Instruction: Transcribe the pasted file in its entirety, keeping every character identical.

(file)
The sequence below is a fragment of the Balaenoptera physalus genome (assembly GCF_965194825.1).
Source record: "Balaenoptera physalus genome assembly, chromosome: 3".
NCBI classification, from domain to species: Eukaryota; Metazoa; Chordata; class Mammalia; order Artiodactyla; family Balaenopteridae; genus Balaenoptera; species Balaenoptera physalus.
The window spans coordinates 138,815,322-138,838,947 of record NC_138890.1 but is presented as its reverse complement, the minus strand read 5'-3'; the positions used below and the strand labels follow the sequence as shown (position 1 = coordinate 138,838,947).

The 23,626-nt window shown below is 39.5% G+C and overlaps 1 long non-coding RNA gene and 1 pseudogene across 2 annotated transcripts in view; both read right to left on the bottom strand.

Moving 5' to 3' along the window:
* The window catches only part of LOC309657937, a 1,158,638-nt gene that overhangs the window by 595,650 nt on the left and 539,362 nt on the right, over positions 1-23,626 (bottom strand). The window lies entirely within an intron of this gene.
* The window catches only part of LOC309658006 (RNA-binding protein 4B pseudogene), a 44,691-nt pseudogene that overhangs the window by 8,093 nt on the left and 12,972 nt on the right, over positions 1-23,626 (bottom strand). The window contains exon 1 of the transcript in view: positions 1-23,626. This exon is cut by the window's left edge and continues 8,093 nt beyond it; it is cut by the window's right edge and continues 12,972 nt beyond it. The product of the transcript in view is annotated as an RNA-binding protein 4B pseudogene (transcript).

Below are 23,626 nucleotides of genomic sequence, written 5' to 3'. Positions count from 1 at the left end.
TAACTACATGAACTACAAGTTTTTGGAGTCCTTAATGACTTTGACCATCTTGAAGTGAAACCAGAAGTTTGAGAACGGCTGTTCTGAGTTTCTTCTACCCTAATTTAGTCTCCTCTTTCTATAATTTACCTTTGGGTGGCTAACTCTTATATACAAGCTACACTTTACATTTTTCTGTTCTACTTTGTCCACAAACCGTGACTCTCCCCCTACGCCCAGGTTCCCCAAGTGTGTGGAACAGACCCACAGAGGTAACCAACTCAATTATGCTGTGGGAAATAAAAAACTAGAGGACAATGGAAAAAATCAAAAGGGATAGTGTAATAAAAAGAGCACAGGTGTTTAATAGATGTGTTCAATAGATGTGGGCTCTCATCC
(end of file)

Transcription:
The sequence below is a fragment of the Balaenoptera physalus genome (assembly GCF_965194825.1).
Source record: "Balaenoptera physalus genome assembly, chromosome: 3".
NCBI classification, from domain to species: Eukaryota; Metazoa; Chordata; class Mammalia; order Artiodactyla; family Balaenopteridae; genus Balaenoptera; species Balaenoptera physalus.
The window spans coordinates 138,815,322-138,838,947 of record NC_138890.1 but is presented as its reverse complement, the minus strand read 5'-3'; the positions used below and the strand labels follow the sequence as shown (position 1 = coordinate 138,838,947).

The 23,626-nt window shown below is 39.5% G+C and overlaps 1 long non-coding RNA gene and 1 pseudogene across 2 annotated transcripts in view; both read right to left on the bottom strand.

Moving 5' to 3' along the window:
* The window catches only part of LOC309657937, a 1,158,638-nt gene that overhangs the window by 595,650 nt on the left and 539,362 nt on the right, over positions 1-23,626 (bottom strand). The window lies entirely within an intron of this gene.
* The window catches only part of LOC309658006 (RNA-binding protein 4B pseudogene), a 44,691-nt pseudogene that overhangs the window by 8,093 nt on the left and 12,972 nt on the right, over positions 1-23,626 (bottom strand). The window contains exon 1 of the transcript in view: positions 1-23,626. This exon is cut by the window's left edge and continues 8,093 nt beyond it; it is cut by the window's right edge and continues 12,972 nt beyond it. The product of the transcript in view is annotated as an RNA-binding protein 4B pseudogene (transcript).

Below are 23,626 nucleotides of genomic sequence, written 5' to 3'. Positions count from 1 at the left end.
TAACTACATGAACTACAAGTTTTTGGAGTCCTTAATGACTTTGACCATCTTGAAGTGAAACCAGAAGTTTGAGAACGGCTGTTCTGAGTTTCTTCTACCCTAATTTAGTCTCCTCTTTCTATAATTTACCTTTGGGTGGCTAACTCTTATATACAAGCTACACTTTACATTTTTCTGTTCTACTTTGTCCACAAACCGTGACTCTCCCCCTACGCCCAGGTTCCCCAAGTGTGTGGAACAGACCCACAGAGGTAACCAACTCAATTATGCTGTGGGAAATAAAAAACTAGAGGACAATGGAAAAAATCAAAAGGGATAGTGTAATAAAAAGAGCACAGGTGTTTAATAGATGTGTTCAATAGATGTGGGCTCTCATCC